The Nigerian military is expected to provide evidence Monday to the Judicial Commission of Inquiry, which was established by the Kaduna state government in January. Children were among those wounded and killed, according to Amnesty International’s last report, titled “Unearthing the Truth: Unlawful Killings and Mass Cover-up in Zaria.”
“We were in our school uniforms. My friend Nusaiba Abdullahi was shot in her forehead. We took her to a house where they treated the injured but, before reaching the house, she already died,” a 16-year-old girl named Zainab said in an interview with the London-based organization.
Witnesses said Nigerian soldiers set fire to a makeshift medical facility within Zakzaky’s compound on Dec. 13. One witness, Yusuf, was able to escape the blaze, despite suffering serious gunshot wounds. But other patients, he said, were burned alive.
“I managed to get away from the fire by crawling on my knees until I reached a nearby house, where I was able to hide until the following day. I don’t know how many of the wounded were burned to death. Tens and tens of them,” he told Amnesty International.
After the raids, the Nigerian military allegedly sealed off the areas around Zakzaky’s compound for days. Bulldozers sent by the Kaduna state government reportedly leveled Shiite shrines, a cemetery and offices in the town. Witnesses saw bodies piled up outside the morgue of Ahmadu Bello University Teaching Hospital in Zaria. A senior medical source told Amnesty International he saw army vehicles “coming and going” from the closed-off area. Another witness told the rights group how he had seen people digging holes at the location of the suspected mass grave.
Satellite images of the area taken last year on Nov. 2 and Dec. 24 show disturbed earth spanning an approximate 10,764 square feet. The pictures also show the complete destruction of mosques and other buildings. Amnesty International, which has visited the site, said a full, independent forensic investigation is long overdue.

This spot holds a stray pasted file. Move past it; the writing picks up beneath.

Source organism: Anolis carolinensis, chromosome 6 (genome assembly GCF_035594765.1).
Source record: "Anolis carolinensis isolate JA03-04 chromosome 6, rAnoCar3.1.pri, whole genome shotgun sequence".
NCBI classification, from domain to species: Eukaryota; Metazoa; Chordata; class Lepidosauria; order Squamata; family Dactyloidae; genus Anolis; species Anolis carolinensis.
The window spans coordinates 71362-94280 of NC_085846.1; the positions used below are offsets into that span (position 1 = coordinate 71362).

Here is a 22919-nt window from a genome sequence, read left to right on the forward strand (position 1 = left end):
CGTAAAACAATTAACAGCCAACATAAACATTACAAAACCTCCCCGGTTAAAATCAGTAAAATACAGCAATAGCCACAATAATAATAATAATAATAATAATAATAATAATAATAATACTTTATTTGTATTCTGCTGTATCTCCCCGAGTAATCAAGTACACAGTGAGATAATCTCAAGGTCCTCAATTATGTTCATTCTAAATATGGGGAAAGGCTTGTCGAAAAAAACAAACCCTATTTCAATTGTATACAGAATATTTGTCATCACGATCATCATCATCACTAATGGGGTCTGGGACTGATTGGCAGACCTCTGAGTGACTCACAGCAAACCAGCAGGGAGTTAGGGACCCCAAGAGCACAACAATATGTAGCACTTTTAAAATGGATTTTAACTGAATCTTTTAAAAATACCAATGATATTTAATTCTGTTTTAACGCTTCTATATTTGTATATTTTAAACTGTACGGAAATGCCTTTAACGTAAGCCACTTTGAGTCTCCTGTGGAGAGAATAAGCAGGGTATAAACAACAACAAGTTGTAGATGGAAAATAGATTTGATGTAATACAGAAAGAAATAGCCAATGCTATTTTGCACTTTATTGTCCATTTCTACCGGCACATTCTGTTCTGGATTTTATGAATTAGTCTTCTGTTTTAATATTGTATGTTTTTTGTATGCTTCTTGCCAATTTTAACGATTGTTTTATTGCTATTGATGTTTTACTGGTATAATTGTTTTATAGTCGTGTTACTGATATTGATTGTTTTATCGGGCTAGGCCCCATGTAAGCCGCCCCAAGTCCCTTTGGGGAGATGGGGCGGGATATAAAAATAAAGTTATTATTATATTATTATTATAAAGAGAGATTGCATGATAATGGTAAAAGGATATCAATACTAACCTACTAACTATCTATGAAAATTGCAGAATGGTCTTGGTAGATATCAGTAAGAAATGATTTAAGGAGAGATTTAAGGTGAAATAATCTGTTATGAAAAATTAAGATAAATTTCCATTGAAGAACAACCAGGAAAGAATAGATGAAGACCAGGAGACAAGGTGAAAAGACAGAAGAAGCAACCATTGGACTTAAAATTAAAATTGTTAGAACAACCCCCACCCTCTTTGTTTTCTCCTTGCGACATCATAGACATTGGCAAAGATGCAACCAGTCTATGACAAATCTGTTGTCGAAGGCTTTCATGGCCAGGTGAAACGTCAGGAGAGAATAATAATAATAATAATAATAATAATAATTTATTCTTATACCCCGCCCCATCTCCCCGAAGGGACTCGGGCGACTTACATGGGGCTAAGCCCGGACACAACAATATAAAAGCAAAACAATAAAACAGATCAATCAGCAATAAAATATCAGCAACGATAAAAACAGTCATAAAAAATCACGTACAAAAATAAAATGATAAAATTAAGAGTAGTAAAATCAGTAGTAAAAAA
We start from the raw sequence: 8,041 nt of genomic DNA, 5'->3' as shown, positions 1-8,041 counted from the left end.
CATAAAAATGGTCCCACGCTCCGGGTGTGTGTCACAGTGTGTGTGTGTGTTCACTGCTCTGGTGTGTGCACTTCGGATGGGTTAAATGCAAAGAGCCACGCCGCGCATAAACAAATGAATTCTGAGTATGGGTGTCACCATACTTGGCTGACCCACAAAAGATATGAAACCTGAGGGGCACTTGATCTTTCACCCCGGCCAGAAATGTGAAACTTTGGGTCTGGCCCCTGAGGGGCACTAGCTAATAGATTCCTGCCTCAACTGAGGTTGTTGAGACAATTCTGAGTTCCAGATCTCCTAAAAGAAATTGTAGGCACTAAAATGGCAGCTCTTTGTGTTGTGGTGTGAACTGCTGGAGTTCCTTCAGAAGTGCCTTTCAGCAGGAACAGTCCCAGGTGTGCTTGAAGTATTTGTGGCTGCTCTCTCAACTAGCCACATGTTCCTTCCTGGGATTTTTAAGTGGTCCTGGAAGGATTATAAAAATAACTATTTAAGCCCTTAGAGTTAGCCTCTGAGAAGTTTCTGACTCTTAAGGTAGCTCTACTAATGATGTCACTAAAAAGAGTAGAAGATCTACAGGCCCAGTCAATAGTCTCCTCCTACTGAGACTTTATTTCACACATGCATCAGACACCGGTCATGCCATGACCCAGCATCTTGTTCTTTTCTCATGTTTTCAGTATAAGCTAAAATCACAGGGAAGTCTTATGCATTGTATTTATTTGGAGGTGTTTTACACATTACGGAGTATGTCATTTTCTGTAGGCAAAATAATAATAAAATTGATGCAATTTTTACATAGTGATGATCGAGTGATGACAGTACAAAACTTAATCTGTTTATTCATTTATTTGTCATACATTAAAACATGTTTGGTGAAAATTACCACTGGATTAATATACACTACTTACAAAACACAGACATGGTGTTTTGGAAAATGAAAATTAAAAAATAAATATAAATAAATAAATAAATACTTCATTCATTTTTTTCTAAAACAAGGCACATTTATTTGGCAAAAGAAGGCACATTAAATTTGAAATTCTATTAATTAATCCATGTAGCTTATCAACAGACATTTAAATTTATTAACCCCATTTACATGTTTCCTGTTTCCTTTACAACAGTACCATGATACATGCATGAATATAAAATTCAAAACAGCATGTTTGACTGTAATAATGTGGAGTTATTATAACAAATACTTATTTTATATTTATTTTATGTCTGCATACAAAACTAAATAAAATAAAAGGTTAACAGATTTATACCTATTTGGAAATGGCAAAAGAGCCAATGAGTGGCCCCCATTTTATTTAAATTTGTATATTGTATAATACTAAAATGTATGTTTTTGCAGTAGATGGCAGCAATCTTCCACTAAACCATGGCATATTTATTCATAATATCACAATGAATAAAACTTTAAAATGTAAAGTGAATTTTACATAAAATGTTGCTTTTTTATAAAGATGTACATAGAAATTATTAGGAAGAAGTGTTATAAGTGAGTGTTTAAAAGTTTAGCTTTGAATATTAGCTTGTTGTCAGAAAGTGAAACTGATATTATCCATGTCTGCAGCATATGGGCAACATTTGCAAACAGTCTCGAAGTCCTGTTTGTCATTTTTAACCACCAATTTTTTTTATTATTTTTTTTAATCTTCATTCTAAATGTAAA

“It is clear that the military not only used unlawful and excessive force against men, women and children, unlawfully killing hundreds, but then made considerable efforts to try to cover up these crimes,” Belay said. “Four months after the massacre the families of the missing are still awaiting news of their loved ones.”
The Islamic Movement in Nigeria is generally viewed as peaceful, but a similar incident between the Shiite sect and the Nigerian military occurred in 2013 during a procession. Zakzaky told Reuters that 30 supporters and three of his children were killed. Nigerian President Muhammadu Buhari has accused the movement, which reportedly runs its own education system in Zaria, of creating a “state within a state,” according to Premium Times.
Sectarian tensions have been on the rise since the clashes and are dividing a region already grappling with Boko Haram’s Islamic insurgency. Nigeria has one of the largest Muslim populations in Africa, and a majority of them are Sunni, including the Boko Haram militant group that has killed thousands of people in northeast Nigeria since 2009.